The Spiritual Baptist (or Shouter Baptist) faith is an Afro-Caribbean syncretic religion which combines elements of traditional West African religions with Christianity. The Spiritual Baptist faith is based in Trinidad and Tobago. Despite the African influences, Spiritual Baptists consider themselves to be Christians. The Baptist faith was brought to Trinidad by the Merikins, former American slaves who were recruited by the British to fight for them during the American Revolutionary War and the War of 1812. After the end of these wars, the ex-slaves were settled in remote areas of Trinidad.
This religion contains both elements of Protestant Christianity and many African rituals and beliefs. This religion is not unique to Trinidad and Tobago. In many other Caribbean islands, such as St. Vincent and the Grenadines, this religion is widely practiced. With the exception of the Orisha worshippers, whose religion comes from Africa, all of the other religions practiced in Trinidad and Tobago were brought here by either European colonisers or Indian and Chinese indentured labourers.
The name Shouter derives from the fact that when the Baptists "catch the Spirit," they clap and shout, making a loud noise that, especially during open air services, some in the general public may object to. Shouter is seen as a derogatory term by many modern day Baptists on the island, seeing as it was first originally imposed upon them by the mainstream, then-British colonial government.
An Orisha, also spelled Orisa and Orixa, is a spirit that reflects one of the manifestations of Olodumare (God) in the Yoruba spiritual or religious system. This religion has found its way throughout the world and is now expressed in several varieties which include Anago, Oyotunji, Candomblé and Lucumí/Santería. These varieties or spiritual lineages as they are called are practiced throughout areas of Brazil, Cuba, Puerto Rico, Trinidad and Tobago, the United States, Mexico and Venezuela. As interest in African indigenous religions (spiritual systems) grows, Orisa communities and lineages can be found in parts of Europe and Asia as well. While estimates vary, there could be more than 100 million adherents of this spiritual tradition worldwide.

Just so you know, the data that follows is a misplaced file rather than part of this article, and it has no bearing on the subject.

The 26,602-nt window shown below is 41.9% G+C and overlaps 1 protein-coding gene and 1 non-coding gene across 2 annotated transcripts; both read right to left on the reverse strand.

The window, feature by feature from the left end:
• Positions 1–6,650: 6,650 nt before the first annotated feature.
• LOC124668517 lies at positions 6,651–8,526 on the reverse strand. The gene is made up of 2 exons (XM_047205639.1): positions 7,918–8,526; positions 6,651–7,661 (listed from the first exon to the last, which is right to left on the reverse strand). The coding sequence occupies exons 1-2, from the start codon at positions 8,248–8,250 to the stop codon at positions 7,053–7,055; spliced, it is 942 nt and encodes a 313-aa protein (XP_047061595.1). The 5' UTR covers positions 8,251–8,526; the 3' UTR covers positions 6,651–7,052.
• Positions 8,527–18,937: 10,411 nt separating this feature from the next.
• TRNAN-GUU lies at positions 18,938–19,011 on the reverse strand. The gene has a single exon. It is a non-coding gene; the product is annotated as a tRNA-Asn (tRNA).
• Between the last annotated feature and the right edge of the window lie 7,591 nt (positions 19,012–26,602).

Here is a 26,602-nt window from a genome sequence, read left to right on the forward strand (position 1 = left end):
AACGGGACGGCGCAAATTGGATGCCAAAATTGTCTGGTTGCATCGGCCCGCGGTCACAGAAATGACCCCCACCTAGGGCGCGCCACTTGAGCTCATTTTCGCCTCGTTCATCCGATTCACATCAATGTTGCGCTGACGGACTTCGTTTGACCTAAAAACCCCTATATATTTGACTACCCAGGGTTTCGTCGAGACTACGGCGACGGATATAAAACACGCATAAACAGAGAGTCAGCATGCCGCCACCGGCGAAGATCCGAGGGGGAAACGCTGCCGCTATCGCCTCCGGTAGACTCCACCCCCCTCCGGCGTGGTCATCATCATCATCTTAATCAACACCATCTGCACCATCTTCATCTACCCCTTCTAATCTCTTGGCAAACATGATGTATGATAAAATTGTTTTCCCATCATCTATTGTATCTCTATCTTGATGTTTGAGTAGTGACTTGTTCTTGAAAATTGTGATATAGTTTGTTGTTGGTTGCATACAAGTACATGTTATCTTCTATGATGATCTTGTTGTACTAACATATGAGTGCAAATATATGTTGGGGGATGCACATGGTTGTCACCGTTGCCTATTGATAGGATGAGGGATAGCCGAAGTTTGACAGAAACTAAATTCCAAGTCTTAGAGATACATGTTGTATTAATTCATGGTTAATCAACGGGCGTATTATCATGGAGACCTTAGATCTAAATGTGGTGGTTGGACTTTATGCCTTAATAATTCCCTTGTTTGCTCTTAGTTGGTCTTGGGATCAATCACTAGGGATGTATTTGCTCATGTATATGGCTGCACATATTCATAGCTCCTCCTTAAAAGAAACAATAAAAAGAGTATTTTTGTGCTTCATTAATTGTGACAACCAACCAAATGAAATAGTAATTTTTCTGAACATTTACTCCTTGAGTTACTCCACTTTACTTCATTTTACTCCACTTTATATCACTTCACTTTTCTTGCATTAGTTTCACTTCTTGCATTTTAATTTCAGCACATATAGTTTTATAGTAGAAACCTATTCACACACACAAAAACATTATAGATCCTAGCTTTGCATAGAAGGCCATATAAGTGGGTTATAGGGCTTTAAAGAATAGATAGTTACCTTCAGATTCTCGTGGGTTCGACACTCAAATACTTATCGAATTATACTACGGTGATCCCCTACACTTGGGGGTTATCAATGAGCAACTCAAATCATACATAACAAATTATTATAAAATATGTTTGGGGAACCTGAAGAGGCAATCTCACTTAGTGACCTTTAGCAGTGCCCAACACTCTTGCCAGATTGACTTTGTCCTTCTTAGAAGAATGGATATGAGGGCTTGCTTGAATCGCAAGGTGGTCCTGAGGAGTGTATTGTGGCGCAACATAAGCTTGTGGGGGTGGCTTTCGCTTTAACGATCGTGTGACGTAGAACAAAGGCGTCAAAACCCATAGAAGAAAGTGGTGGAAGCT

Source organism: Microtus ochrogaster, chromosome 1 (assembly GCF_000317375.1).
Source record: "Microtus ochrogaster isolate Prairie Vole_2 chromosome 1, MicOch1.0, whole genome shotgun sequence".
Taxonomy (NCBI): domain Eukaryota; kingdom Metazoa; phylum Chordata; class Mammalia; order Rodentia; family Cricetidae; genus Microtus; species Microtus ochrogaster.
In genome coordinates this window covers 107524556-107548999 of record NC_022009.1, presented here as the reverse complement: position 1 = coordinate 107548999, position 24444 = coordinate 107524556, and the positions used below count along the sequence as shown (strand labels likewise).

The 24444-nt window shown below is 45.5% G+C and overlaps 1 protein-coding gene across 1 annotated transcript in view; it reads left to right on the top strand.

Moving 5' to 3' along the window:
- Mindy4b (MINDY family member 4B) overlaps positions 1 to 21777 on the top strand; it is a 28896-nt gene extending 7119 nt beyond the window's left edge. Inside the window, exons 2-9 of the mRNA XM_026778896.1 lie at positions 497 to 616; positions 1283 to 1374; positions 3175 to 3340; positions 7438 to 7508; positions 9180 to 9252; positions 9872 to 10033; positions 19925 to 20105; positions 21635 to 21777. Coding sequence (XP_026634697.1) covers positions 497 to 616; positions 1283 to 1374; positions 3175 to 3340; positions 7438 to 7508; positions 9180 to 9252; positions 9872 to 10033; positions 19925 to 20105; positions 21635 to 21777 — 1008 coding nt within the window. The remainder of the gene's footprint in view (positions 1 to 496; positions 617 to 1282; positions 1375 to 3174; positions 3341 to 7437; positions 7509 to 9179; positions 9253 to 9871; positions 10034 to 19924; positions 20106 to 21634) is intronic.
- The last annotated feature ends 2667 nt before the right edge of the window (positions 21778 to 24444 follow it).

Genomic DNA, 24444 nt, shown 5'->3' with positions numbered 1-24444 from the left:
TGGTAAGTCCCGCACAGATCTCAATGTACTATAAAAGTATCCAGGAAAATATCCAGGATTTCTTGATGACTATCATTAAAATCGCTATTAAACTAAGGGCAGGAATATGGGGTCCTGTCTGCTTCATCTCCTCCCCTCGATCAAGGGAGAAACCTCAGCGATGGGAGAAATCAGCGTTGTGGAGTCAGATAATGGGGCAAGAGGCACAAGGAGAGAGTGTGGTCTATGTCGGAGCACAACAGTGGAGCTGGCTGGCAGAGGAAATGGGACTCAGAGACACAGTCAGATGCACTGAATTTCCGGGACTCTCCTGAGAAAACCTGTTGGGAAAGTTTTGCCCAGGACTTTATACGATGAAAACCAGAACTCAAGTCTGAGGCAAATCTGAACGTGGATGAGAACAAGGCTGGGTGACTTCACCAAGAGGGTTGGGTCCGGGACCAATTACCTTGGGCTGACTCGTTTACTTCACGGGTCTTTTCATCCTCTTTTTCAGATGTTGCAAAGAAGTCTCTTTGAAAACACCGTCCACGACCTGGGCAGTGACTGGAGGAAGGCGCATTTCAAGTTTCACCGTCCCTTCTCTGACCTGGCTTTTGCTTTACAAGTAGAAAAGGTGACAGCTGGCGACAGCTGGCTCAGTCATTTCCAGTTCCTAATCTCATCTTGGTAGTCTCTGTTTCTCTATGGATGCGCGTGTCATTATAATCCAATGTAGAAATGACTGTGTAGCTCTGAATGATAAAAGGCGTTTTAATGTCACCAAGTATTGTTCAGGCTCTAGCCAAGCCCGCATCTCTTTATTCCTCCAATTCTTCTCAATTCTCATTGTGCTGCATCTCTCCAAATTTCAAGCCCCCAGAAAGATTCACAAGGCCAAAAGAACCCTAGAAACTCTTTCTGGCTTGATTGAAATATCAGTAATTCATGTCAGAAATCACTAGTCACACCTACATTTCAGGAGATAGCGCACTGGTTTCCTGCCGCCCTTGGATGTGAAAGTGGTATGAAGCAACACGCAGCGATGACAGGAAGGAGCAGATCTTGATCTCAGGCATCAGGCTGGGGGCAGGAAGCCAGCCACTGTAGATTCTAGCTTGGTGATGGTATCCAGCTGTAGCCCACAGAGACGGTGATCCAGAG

Beliefs and Rituals
The Orisha faith believes an ultimate deity, Olorun or Olodumare, who is removed from the day-to-day affairs of human beings on Earth. Instead, adherents of the religion appeal to specific manifestations of Olodumare in the form of the various Orisha. Ancestors reverence and culture-heroes can also be enlisted for help with day-to-day problems. Faithful believers will also generally consult a geomantic divination specialist, known as a babalawo or Iyanifa, to mediate on their problems. This practice is known as Ifa, and is an important part of life throughout West Africa and the rest of the world. UNESCO, the cultural and scientific education arm of the United Nations, declared Ifa a Masterpiece of the Oral and Intangible Heritage of Humanity in 2005. An important part of the traditional Yoruba faith depends on proper alignment and knowledge of one's Ori. Ori literally means the head, but in spiritual matters is taken to mean an inner portion of the soul which determines personal destiny and success. Ase, which also spelled “Axe,” “Ashe,” or “Ache,” is the life-force that runs though all things, living and inanimate. Ase is the power to make things happen. It is an affirmation that is used in greetings and prayers, as well as a concept about spiritual growth. Orisha devotees strive to obtain Ase through Iwa-Pele or gentle and good character, in turn they experience alignment with the Ori or what others might call inner peace or satisfaction with life.
Orisha in the New World
Yoruba were brought to the Americas during the Atlantic Slave Trade, along many other ethnic nationalities from West, Central, and parts of East Africa. Yoruba religious beliefs are among the most recognizable African-derived traditions in the Americas, perhaps due to the comparatively late arrival of large numbers of Yoruba in the Americas and the conglomerative and spiritually tolerant nature of the faith. The Orisa faith is often closely aligned to the beliefs of the Gbe ethnic nationalities (including Fon, Ewe, Mahi, and Egun), and there has been centuries of creative cross-fertilization between the faiths both in Africa and in the Americas. In many countries of the African diaspora, Yoruba and Gbe beliefs have also influenced and become influenced by Catholicism, and faiths that originate in the Kongo-Angolan cultural region of West-Central Africa. These include Palo in Cuba and the Dominican Republic, Quimbanda in Brazil and, according to some sources, the Petro rites of Haitian Vodou.
Santeria (or Lukumĺ) is a set of related religious systems that fuse Catholic beliefs with traditional Yoruba beliefs. Saints and other Catholic religious figures are used as disguises for Orishas.